According to the Online Learning Consortium, more than 5.8 million students enrolled in at least one online course in 2014. If you’re thinking of becoming one of these online students in 2016, you’re probably wondering what you’ll need to succeed. How does studying online differ from traditional classes?
To help, we’ve created a list for first-time online students. These are helpful steps you can take to ensure a smooth transition into online education.
Manage your time wisely
One of the biggest challenges with an online course is that you control your time. This is also one of online education’s greatest strengths. Flexibility can help school fit into your schedule, but it also means you have to fine-tune your time management skills.
The best thing to do is to create a schedule—and not just in your head. Buy a planner or a calendar and write everything down. Assign specific time periods each day to get your work done. Then fiercely protect those study times.
Once you establish a routine, it will be easier to stick to that routine every day, and you’ll have your written schedule to help you keep track.
Even if your hours are irregular, you can still find pockets of time each week. Create your schedule week-by-week instead of looking at the whole month—that should help you make adjustments for unexpected work hours.
The key is to make finishing your schoolwork a priority instead of an afterthought.
Create your own study space
Don’t study at the kitchen counter next to stack of bills and toys under your feet. It’s best to remove yourself from as many distractions as possible. Even if you don’t have a home office, you can create a space just for your schoolwork. A good example is a small desk tucked into the corner of your bedroom or living room.
Be sure to keep this area neat and free of distracting technology like smart phones. The idea is to build a space that helps you relax and focus.
Understand the technology
For online classes, you’ll need to lay some groundwork before you start school so you can navigate the technology. Log in, look around and sample the tools you’ll be using—before you have to use them.
If the online technology seems daunting at first, don’t worry; there are lots of resources available if you know where to look.
For example, your school’s online hosting platform will usually have Frequently Asked Questions and tutorials. Take popular learning management system Blackboard. In addition to resources on the website, Blackboard also hosts a series of videos on Youtube designed to help students navigate the platform.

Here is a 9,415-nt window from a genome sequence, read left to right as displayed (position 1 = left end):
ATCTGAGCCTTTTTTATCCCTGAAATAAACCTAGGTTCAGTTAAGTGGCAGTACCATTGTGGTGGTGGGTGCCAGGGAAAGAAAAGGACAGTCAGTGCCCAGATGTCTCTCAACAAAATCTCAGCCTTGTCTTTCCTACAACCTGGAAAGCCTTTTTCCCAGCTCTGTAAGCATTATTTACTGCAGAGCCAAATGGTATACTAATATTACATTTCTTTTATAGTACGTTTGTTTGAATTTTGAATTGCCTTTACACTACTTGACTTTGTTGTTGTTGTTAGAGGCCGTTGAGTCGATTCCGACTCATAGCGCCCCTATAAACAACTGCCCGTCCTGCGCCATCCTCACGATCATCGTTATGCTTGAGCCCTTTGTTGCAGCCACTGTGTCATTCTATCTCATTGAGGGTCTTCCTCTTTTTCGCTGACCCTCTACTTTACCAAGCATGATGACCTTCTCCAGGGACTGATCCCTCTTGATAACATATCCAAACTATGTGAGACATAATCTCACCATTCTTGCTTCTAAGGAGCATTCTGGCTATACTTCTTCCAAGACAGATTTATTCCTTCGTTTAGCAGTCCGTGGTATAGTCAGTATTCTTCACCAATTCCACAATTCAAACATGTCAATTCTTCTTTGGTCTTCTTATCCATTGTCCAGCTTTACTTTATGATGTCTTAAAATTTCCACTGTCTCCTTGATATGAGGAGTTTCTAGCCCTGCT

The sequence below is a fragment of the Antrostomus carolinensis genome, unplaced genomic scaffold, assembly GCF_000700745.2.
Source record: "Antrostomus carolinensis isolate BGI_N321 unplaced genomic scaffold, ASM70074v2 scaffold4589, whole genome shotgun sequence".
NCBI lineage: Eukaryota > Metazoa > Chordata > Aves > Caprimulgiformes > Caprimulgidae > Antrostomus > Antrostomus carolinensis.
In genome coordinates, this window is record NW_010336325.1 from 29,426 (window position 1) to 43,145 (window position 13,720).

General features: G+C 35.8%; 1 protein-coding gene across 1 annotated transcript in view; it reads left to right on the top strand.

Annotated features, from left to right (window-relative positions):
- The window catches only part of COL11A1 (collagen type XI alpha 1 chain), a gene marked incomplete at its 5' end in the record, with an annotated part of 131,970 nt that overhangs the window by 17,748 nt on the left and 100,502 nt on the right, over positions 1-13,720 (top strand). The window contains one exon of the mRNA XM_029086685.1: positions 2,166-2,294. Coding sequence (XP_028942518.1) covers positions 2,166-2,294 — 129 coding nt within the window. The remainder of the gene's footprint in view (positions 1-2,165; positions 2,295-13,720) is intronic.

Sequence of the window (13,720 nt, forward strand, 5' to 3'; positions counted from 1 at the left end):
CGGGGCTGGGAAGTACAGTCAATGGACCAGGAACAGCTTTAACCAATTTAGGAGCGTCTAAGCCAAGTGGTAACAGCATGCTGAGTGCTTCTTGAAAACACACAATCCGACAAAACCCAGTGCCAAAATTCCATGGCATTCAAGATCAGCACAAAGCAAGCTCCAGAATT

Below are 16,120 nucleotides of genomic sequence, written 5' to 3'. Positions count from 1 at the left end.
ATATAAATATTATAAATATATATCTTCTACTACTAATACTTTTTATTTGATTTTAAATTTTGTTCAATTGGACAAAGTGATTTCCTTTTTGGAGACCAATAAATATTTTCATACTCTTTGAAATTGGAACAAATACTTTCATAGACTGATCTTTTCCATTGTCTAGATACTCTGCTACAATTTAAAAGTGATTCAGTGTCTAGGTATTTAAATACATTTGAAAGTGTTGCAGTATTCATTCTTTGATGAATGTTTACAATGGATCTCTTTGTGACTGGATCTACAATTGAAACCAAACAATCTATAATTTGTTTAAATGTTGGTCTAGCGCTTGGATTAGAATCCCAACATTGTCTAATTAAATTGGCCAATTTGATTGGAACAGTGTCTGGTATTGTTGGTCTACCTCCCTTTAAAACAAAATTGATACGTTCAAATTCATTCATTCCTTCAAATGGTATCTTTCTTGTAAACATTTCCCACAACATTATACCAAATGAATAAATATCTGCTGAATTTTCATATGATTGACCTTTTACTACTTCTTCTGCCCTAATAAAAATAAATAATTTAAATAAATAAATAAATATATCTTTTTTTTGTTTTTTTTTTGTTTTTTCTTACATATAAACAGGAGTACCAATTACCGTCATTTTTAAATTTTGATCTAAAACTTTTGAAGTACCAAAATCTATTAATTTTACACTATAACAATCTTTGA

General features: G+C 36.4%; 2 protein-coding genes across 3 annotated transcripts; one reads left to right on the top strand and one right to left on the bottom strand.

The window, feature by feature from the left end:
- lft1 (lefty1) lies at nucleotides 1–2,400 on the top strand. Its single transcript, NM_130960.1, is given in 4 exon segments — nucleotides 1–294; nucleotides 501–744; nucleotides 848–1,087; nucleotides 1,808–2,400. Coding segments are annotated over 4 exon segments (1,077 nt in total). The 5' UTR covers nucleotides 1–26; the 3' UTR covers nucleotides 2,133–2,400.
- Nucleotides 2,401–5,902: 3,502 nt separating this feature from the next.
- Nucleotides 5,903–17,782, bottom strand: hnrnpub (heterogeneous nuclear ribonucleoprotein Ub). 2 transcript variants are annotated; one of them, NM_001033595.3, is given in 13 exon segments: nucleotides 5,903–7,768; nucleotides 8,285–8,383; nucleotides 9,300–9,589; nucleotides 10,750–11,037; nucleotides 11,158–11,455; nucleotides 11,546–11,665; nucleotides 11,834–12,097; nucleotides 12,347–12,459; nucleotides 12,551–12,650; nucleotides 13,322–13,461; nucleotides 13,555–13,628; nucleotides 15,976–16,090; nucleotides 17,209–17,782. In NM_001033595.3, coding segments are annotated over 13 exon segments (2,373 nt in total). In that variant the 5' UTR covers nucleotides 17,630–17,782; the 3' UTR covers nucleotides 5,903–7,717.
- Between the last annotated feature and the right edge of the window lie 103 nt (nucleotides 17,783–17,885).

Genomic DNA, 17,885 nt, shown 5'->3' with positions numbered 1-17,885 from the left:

You should also contact your school to see if there are resources available from them. Usually you can find online student support. For example, Ultimate Medical Academy offers several resources for first-time online students, including a mock virtual classroom called the Sandbox, where students can familiarize themselves with posting discussion topics, watching videos, communicating with their instructors and more.
If you haven’t committed to a school yet, the amount of online student support would be a great criterion to consider when making your choice.
Make sure you have the right equipment
Online classes require a laptop or desktop computer. It is best to not use a public computer like the ones at the library—you won’t be able to save your work, and you probably won’t have access when you need it. You’ll also need a steady Internet connection, and possibly specific programs like Microsoft Word.
Be sure to check with your school prior to the start of classes to make sure you have the technology and equipment you need. The school may even have programs available to help you get the proper equipment, if you qualify. It’s good to ask about these kinds of things once you enroll.
Communicate with your classmates and instructors
In online courses, communication is key to building a community. Because you may never meet face-to-face, the best way to build relationships is to communicate via tools like email, video chat, text and telephone.
Make sure your course instructor knows who you are, and always ask them for help when you need it. You should also connect with one or a few classmates who can be study buddies and accountability partners. You might also have to work on group projects depending on the course—it’s good to know who you’ll want to work with.
Online learning doesn’t have to be a solitary experience, but it’s up to you to connect virtually with the people involved.
Hopefully these tips help you dive into the world of online learning. If you’ve already started classes, what are some tips you’d offer new students? Let us know in the comments!